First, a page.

I’m not a person to take lots of pictures. I’m not sure what my reason is for this, maybe I prefer to live in the moment or maybe I prefer to keep my life private. I personally think it is due to the judgmental platform social media has become, and this isn’t just the feeling that everyone else will point out all your flaws, but the fact I know I will. Taking a picture will make me focus on everything I don’t like about myself and my body, rather than enjoying the moment. Everything on social media seems to be perfect, so you began to question why you aren’t.

The accounts I follow on social media are those of friends, fashion bloggers, celebrities and Gym fanatics. Many of these accounts are ‘influencers’ but who knows what is real these days with the amount of filters and photo editing that goes on. I scroll through my news feed and constantly wish I looked like someone else. It increases my insecurities. These ‘influencers’ are influencing people in the wrong way.

It’s quite scary thinking about the impact social media has on young girls.

I must admit though there are a few people I follow on Instagram who are true and honest with young girls. They post pictures, unedited, fat rolls and cellulite, and in this sense social media begins to make you think that you’re not alone.

Millie Sharkey 23

Social media is a great platform for alot of people in pursuing a career in fitness, fashion and lifestyle but it comes with it’s suffering that I can truly say are effecting everyone.

The way in which you look is the most pressing issue that I as an individual faces through media and I know many of my friends have too.

I follow a lot of fitness enthusiastic which I feel put pressure on the way in which I should look exercise and live my life.

I am one to have at time been unfortunate to be sucked into the life in which Instagram has made many people. It makes me and I know many other insecure that they them selves don’t fit into the criteria of today’s beauty.

With my pregnancy you go through so many pages of people who are to be inspiring towards women and how they look through pregnancy but there is still a small percentage who evolve the experience about the size they are the weight they have gained when reality is everyone is different. This then makes women feel insecure that they have gained too much weight etc which I was feeling a couple of weeks ago. Only you can love the body you have got and the changes you are experiencing.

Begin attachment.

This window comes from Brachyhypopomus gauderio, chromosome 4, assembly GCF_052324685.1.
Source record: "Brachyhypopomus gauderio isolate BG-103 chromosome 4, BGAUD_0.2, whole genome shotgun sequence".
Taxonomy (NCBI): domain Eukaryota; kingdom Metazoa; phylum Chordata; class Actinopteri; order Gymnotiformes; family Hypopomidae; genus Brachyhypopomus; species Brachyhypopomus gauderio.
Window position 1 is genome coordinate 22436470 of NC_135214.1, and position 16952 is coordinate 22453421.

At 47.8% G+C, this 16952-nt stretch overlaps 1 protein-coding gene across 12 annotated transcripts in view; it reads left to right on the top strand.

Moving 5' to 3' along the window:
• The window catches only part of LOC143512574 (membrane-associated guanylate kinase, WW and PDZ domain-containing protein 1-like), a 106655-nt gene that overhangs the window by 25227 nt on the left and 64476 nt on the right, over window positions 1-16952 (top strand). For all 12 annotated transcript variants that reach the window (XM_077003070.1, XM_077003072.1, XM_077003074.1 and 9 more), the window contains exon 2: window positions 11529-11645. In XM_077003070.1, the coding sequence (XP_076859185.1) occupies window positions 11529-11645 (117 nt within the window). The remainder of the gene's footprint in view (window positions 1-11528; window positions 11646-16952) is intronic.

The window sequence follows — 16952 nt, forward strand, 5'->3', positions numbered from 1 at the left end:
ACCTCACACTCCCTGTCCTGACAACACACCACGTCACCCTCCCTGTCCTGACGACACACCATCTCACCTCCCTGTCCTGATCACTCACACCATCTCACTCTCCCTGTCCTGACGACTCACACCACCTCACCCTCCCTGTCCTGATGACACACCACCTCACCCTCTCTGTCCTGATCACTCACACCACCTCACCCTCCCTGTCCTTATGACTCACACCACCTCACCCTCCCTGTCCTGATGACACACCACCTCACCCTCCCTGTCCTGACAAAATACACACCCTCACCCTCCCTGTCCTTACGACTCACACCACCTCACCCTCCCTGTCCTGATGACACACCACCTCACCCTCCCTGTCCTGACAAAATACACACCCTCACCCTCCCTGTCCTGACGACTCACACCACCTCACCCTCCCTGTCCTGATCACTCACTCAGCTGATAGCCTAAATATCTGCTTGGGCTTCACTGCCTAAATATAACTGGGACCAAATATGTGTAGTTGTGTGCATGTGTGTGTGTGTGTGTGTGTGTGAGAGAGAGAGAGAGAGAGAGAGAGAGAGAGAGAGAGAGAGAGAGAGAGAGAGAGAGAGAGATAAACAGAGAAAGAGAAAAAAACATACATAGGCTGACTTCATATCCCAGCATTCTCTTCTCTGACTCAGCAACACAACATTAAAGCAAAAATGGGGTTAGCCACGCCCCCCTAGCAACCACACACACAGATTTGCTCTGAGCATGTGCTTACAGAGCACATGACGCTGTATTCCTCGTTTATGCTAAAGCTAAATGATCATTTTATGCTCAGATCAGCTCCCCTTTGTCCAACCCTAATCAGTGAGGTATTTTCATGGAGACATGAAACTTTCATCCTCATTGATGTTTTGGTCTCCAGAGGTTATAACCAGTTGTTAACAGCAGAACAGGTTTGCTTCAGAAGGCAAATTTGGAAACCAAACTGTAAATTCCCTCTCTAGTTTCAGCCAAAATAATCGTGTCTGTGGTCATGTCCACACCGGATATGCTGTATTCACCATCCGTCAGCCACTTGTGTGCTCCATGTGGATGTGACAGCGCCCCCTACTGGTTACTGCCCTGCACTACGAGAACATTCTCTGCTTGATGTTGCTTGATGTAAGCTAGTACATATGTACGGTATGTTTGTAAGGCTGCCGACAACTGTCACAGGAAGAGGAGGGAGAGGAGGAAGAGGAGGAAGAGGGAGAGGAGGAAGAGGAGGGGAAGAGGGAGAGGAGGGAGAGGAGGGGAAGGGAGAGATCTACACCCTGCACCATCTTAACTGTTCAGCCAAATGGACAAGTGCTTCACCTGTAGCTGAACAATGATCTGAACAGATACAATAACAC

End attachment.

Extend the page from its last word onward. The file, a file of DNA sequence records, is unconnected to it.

Instagram and social media will continually make anxiety in women stay alive until the perfect life is shattered and reality is show.

Megan Sharkey 27


Do not our fails shape us as much as our triumphs? Our flaws are sometimes what we learn from, our mistakes what we grow from. So why are we filtering our whole lives to just show a tiny piece of what makes us unique of what makes us who we are?Is it time things started to change, do we all need to stop showing our whole existence through a soft focus lens ?

The picture perfect holidays……….

I have started to see a glimmer of hope with the brave move of some young fashion houses, who have started to use real women of all shapes and sizes as models and are putting out relatively unairbrushed images on their marketing. There is also a big backlash starting to appear towards celebrities who post heavily edited and distorted pictures of themselves.  Applause go to ‘Insta influencers’ Stacy Soloman and Chessie King who are leading the way posting real body images.

Are  we starting to see the real harm in this alternative reality of the all too perfect? A reality where beauty and material goods are put forward as the main thing to aspire to, before, education, ambition , courage, strength or integrity. Is a pretty picture with 1000 likes the only thing that will bring happiness ?

So what is the answer? Do we all start posting unedited pics ? Do we keep our children off social media for as long as possible, so they have time to gather a sense of self, to see life beyond the lens. Do we all leave social media completely ? Can we all self regulate and limit our access ? Or are we all now far too addicted ?

Food for thought ………

Sharkey and Duff xxx


  1. 🙂 Most of the times, social media tends to show us a false reality; for example: you would see lots of pictures of happy people; but you seldom see those photos of them being sad and depressed.